callous

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callous

 [kal´us]
of the nature of a callus; hard.

cal·lous

(kal'ŭs),
Relating to a callus or callosity.

callous

(kăl′əs)
adj.
Having calluses; toughened: callous skin on the elbow.
tr. & intr.v. cal·loused, cal·lousing, cal·louses
To make or become callous.

cal′lous·ly adv.
cal′lous·ness n.

callous

See callus.

cal·lous

(kal'ŭs)
Relating to a callus or callosity.

callous

relating to bone callus or epidermal callosity

callous

of the nature of a callus; hard.
References in periodicals archive ?
Hallquist contends that accepting this conditional requires "a shocking degree of callousness and lack of empathy," but this is clearly false.
He and his coworkers find that for children as young as age 3 who display callousness and lack of emotion, parents and teachers report frequent fights and other serious behavior problems.
Weill succeeds through innovation and a sense of opportunity, but he also shows callousness in ordering layoffs, reducing benefits and raiding pension funds.
Aside from the serious documentary on the Essex, there are flaky television programs that, in their own way, indicate that there's a creeping callousness toward the sanctity of human life, which, left unchecked, spells big trouble for our society.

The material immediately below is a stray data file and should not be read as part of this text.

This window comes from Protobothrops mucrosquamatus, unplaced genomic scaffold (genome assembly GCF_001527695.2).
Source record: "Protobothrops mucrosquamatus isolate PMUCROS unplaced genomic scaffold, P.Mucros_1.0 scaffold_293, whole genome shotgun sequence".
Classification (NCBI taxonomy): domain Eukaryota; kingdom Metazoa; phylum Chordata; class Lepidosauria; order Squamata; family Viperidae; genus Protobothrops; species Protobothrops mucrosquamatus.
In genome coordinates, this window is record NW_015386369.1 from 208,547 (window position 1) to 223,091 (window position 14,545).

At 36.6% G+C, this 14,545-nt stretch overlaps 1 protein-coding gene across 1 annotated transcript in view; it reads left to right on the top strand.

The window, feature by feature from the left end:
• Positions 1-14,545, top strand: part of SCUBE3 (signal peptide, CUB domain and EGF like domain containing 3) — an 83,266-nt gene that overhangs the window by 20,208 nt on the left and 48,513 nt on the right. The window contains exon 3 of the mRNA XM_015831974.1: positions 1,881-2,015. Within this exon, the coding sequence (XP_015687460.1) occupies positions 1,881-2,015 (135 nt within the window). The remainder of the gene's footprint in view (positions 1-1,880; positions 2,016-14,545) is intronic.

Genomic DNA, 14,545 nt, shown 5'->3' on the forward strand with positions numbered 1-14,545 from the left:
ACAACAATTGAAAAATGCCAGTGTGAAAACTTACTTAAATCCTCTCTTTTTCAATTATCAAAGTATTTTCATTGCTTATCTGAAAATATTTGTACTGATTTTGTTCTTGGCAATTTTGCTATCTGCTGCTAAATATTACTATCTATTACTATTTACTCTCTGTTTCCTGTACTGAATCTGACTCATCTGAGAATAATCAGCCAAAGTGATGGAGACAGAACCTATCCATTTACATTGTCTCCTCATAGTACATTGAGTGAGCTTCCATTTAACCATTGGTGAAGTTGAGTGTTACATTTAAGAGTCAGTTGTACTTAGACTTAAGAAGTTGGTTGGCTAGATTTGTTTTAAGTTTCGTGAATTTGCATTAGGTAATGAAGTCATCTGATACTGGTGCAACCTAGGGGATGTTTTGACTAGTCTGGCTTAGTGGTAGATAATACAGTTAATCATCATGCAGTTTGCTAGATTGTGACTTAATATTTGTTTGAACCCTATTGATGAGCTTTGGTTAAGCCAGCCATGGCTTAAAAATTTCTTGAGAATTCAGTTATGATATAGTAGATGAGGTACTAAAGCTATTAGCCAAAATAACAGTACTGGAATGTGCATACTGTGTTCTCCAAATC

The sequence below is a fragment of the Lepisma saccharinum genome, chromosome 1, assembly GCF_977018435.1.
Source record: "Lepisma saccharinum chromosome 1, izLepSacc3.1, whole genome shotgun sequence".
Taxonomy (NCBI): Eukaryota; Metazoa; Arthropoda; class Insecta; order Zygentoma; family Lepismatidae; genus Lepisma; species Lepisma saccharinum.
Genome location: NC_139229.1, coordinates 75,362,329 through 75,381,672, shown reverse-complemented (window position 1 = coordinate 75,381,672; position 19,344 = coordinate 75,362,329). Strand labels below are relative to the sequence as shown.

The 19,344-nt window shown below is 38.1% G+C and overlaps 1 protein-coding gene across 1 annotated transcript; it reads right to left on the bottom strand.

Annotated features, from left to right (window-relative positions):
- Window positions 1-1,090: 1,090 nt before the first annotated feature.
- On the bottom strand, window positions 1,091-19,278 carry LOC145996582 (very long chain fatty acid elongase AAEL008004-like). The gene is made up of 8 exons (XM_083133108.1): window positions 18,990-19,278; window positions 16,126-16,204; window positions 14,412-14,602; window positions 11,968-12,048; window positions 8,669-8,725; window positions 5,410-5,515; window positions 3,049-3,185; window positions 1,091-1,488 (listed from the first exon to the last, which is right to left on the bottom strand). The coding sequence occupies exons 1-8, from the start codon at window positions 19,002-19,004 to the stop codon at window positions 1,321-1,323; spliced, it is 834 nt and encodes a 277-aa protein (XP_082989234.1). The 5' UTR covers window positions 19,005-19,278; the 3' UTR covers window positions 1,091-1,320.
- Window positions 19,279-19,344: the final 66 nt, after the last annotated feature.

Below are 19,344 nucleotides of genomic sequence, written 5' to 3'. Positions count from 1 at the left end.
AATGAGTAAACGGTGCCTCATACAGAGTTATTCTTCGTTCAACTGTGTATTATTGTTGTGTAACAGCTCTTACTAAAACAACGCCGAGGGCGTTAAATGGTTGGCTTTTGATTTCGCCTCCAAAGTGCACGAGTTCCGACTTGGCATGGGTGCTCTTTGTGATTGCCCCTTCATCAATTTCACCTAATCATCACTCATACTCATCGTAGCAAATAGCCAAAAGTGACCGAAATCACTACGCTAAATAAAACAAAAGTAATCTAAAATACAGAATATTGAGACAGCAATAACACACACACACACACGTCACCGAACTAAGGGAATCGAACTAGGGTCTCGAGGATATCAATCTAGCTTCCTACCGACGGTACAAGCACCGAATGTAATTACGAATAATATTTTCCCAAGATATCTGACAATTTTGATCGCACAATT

Doesn't Cosmos realise that its reputation is at stake here - with families throughout the country who will undoubtedly remember such callousness when booking their holiday?
Take, for example, this passage defending himself against charges of callousness to women's issues: "In the early sixties, I started collecting materials for a book on discrimination against women in the United States, only to open the newspaper one day to see that Betty Friedan's The Feminine Mystique did it better than I ever could.
A spokeswoman for the Scottish Society for the Prevention of Cruelty to Animals said: "It is sheer callousness.
Brian Maltby, boss of Manchester Dogs Home - the biggest in the UK - is appalled at the callousness of the pet owners.
Eyewitness Classics series version serves up a vivid portrait of the character who has come to personify greed, selfishness, callousness, and a host of other miserly traits.
There are times when apologies are appropriate--such as Tony Blair's expression of contrition over suffering during the Irish famine, which was a direct result of English callousness and preoccupation with market forces.
In depicting the callousness of a society at once sexually repressed and obsessed, Bourne's vision can often be prosaic, but his choreography for the swans is positively poetic.
At the least - and this is no small achievement Dusinberre demonstrates how readily favorable economic conditions could drive even planters with a sense of common decency into callousness and measures that defied any sense of decency.